Intense talks under way between Senate Dems, GOP on debt deal

Senate Democratic and Republican leaders are having intense discussions to come up with a bipartisan solution for raising the debt ceiling.

Senate Majority Leader Harry Reid (D-Nev.) told reporters that he needs ideas from Republicans sometime Friday if Congress is to meet the Aug. 2 deadline.

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A Senate GOP leadership aide said the two sides have until early Sunday morning to reach an agreement.

The two sides are discussing trigger mechanisms that could be used to build bipartisan support. Such triggers would force Congress to carry out another round of deficit reduction before the 2012 election.

Reid has a plan that would cut more than $2 trillion and set up a select joint committee to assemble a package to further reduce the deficit. 

So far, no Republicans have supported it.

Republicans argue that Reid’s bill would cut much less because they contend the $1 trillion Democrats have counted in war savings amounts to a budget gimmick. They say President Obama was planning to draw down the troop levels in any case.

Republicans have endorsed a Democratic idea of setting up a special committee to find additional savings. Speaker John Boehner (R-Ohio) included the idea in his proposal, which is likely to come up for a vote Friday afternoon.

But many lawmakers are skeptical that a special bipartisan panel, evenly split between six Democrats and six Republicans, could reach an agreement.

One possibility under consideration is to automatically enact spending cuts and tax increases — a penalty painful to both Democrats and Republicans — if the committee fails to act.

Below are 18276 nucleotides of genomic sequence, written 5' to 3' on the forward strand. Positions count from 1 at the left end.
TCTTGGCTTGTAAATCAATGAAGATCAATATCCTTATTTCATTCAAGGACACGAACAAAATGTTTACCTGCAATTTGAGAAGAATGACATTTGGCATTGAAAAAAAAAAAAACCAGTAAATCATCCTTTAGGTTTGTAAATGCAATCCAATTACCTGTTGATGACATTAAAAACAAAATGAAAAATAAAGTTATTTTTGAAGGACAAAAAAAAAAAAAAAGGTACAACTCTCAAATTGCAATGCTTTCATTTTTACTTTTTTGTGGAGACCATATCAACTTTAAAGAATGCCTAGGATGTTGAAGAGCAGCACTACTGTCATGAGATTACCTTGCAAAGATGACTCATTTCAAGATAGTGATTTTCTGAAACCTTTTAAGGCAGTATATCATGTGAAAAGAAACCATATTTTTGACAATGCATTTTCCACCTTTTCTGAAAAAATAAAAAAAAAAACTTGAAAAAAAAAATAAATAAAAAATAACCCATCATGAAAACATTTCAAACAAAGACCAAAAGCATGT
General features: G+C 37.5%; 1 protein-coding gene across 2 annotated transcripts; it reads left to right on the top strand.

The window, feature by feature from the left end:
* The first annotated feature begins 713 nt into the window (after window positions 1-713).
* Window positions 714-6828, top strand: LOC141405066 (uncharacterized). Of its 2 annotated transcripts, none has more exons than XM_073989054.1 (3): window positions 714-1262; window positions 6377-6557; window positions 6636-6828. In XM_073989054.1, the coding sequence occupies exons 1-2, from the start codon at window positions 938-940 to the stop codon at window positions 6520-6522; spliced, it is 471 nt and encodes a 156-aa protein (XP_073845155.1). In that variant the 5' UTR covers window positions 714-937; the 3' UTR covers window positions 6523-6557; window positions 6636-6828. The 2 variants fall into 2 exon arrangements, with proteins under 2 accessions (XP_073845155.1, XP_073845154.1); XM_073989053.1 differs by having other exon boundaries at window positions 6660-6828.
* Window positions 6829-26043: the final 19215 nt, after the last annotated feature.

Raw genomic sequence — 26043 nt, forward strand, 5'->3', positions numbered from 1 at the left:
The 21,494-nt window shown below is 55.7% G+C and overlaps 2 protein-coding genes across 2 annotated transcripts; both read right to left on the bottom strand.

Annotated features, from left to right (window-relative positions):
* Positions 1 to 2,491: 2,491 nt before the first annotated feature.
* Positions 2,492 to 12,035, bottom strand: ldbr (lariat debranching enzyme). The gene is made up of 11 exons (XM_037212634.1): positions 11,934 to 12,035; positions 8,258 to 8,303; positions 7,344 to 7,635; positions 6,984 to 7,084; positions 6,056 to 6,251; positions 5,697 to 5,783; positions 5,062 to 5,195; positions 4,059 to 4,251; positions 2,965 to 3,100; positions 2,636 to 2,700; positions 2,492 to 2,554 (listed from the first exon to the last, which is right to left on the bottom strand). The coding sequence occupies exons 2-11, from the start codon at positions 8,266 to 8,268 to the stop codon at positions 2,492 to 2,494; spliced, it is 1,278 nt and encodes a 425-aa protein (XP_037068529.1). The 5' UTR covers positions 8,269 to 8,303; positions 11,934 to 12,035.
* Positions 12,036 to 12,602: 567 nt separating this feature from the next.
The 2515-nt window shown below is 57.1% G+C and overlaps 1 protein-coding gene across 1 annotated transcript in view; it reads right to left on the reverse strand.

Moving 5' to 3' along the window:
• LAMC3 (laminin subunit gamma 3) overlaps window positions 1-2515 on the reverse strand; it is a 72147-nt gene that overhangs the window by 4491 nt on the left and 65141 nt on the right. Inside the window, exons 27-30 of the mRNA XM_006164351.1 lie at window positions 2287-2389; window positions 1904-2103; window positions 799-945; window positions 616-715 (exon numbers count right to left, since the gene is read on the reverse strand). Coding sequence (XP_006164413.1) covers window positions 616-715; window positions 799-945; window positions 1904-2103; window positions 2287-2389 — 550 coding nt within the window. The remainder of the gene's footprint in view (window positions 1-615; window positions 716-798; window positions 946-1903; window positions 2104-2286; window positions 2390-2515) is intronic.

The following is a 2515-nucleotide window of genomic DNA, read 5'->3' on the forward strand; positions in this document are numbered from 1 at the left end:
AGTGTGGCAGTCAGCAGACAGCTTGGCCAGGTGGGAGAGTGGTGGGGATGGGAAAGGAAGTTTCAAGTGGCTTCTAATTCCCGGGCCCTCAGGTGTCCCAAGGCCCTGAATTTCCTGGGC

Another fail-safe option would be to automatically implement the instructions of the Senate’s Gang of Six framework, which calls for steep spending cuts, reforms to Medicare, Medicaid and Social Security and about $1 trillion in increased revenues. The group projects its plan would reduce the deficit by $3.7 trillion.

Many Republicans have endorsed the framework, including Sen. Lamar Alexander (Tenn.), the third-ranking member of the Senate GOP leadership, Sen. Kay Bailey Hutchison (Texas) and Sen. Richard Burr (N.C.).

Reid said Friday that he has suggested using the Gang of Six’s work as a trigger mechanism to build bipartisan support, but not a single Republican has said it would be enough to win his or her vote for a Senate plan to raise the debt limit.

“We considered that. The problem to this point is that we have not had a single Republican come forward and say they’d be willing to do something like that,” Reid said. “As I said, I’m anxious to talk to people about how we should move forward. I’ve invited the Republicans to call me, come and see me.”

Senate Majority Whip Dick Durbin (D-Ill.) said trigger mechanisms have become a focus of private negotiations.

“That’s what it’s all about, whether it’s the debt ceiling or balanced-budget amendments — the question is, how do you guarantee at the end of the period the joint committee is meeting that something happens,” said Durbin. “The only way to do it and be sure that it works is to make sure there is adequate pain on both sides of the aisle.”

“The description of the triggers, I think if we’re having a trigger, is going to be part of the endgame negotiations,” Durbin said.

Reid said he is also still considering the last-resort fall-back plan Senate Republican leader Mitch McConnell (Ky.) introduced earlier this month.

McConnell’s plan would give Obama authority to request a $2.5 trillion increase of the debt limit in three tranches, which would be subject to congressional resolutions of disapproval. The plan would give Obama nearly sole authority to raise the debt limit because it would require two-thirds votes in both chambers to override his veto of a disapproval resolution.

“... [T]hat’s certainly one of things I’m looking at, but I want to give the Republicans an opportunity to see how they feel my bill should be changed,” Reid said.

But Reid said time is fast running out for McConnell to suggest changes to the Senate Democratic plan to raise the debt limit.

“We need him to come today. I need something now,” he said.